skip navigation


Register for Latest Research

Stay Informed
Register with NCJRS to receive NCJRS's biweekly e-newsletter JUSTINFO and additional periodic emails from NCJRS and the NCJRS federal sponsors that highlight the latest research published or sponsored by the Office of Justice Programs.

NCJRS Abstract

The document referenced below is part of the NCJRS Virtual Library collection. To conduct further searches of the collection, visit the Virtual Library. See the Obtain Documents page for direction on how to access resources online, via mail, through interlibrary loans, or in a local library.


NCJ Number: 82641 Find in a Library
Title: Police, Law Enforcement and the Detroit Community - Summer, 1965
Corporate Author: Citizens Cmtte for Equal Opportunity
Sub-Committee on Police Community Relations
United States of America
Date Published: 1965
Page Count: 8
Sponsoring Agency: Citizens Cmtte for Equal Opportunity
Type: Report (Study/Research)
Format: Document
Language: English
Country: United States of America
Annotation: This report by a Detroit citizens' committee addresses distortions in crime rates cited during the 1965 political campaign, public attitudes toward police, the problem of street prostitution, police brutality, and police training.
Abstract: Facts about crime and law enforcement dispute the claims of extremists in the black and white communities that street crime is rising in Detroit. The total number of crimes in the city was down 8.1 percent in 1964 compared with 1963 and was lower than the national average. In the United States, the general public attitude toward the police is one of apathetic indifference or social antagonism. The Detroit community has a right to expect impartial and equal law enforcement, but it must also support the police, demand professional standards, and pay the kind of salaries that attract and retain effective police officers. Positive improvements have occurred in police-community relations in Detroit, such as the reorganization of the Citizen Complaint Board, a small increase in black recruits, and the establishment of the Youth Services Corps to give teenage boys a chance to work with police officers. A major hindrance to law enforcement relates to the overwhelmingly white clientele which supports black prostitutes and thus contributes to street crime. The committee supports current police efforts to impose stricter law enforcement in this area. Although police brutality is still an explosive issue, the police department and the State Civil Rights Commission have established definitive procedures to investigate citizen complaints which have improved the process. Actions taken to enhance police professionalism include the new tactical mobile unit especially trained in crime prevention and crowd control and an inservice training course on police-community relations. However, higher educational standards, higher entry salaries, and reformed promotional policies are necessary to upgrade professional standards over the long term.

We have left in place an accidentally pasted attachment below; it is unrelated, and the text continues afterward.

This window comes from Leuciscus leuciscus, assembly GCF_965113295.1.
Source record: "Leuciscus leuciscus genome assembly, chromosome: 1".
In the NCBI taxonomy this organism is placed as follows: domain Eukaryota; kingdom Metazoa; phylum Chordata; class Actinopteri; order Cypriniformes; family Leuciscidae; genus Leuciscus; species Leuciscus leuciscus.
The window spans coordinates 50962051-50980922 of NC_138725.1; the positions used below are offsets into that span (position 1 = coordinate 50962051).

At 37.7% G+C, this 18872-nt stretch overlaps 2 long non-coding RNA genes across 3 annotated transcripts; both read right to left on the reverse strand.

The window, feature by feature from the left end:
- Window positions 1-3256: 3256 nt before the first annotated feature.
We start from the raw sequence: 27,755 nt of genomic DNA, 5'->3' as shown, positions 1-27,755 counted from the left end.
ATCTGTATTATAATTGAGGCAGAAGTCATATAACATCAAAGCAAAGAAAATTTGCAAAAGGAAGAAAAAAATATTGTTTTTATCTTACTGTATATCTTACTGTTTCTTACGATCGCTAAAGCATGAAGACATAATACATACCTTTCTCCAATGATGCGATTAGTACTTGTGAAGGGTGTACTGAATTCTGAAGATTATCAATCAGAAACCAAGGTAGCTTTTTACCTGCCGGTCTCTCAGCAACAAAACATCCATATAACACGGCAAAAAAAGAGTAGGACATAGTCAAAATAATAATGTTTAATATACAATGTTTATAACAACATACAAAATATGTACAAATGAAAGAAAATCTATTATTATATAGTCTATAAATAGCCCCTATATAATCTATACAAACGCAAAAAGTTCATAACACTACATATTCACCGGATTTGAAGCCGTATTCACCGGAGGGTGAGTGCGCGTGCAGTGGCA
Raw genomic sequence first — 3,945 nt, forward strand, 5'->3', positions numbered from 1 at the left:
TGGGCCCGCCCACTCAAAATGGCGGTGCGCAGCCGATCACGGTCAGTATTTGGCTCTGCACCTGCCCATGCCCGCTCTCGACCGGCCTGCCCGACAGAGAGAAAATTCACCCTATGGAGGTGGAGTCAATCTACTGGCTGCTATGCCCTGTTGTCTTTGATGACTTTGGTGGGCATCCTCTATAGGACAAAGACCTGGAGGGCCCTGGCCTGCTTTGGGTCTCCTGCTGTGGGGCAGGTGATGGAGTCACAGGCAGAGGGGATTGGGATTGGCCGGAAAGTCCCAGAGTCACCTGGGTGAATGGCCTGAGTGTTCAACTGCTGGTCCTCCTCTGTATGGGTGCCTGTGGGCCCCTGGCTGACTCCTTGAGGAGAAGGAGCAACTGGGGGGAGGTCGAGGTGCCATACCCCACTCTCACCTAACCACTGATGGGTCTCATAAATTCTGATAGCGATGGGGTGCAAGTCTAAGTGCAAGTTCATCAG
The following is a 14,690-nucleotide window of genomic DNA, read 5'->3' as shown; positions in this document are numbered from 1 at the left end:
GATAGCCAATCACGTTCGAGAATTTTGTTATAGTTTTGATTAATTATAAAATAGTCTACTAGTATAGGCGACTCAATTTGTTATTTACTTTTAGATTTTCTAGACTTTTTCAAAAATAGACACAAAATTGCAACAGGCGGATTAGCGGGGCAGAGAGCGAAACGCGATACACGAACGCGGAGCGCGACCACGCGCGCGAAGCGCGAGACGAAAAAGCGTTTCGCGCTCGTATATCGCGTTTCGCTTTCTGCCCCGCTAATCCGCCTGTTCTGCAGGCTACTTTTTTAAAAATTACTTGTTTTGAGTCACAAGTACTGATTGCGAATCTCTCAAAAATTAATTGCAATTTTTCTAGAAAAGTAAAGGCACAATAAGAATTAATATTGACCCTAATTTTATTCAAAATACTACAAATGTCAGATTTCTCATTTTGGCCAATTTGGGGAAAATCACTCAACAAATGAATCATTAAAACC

Index Term(s): Crime Rate; Michigan; Police Brutality; Police community relations; Police human relations training; Police professionalism; Prostitution; Public Attitudes/Opinion; Urban area studies
To cite this abstract, use the following link:

*A link to the full-text document is provided whenever possible. For documents not available online, a link to the publisher's website is provided. Tell us how you use the NCJRS Library and Abstracts Database - send us your feedback.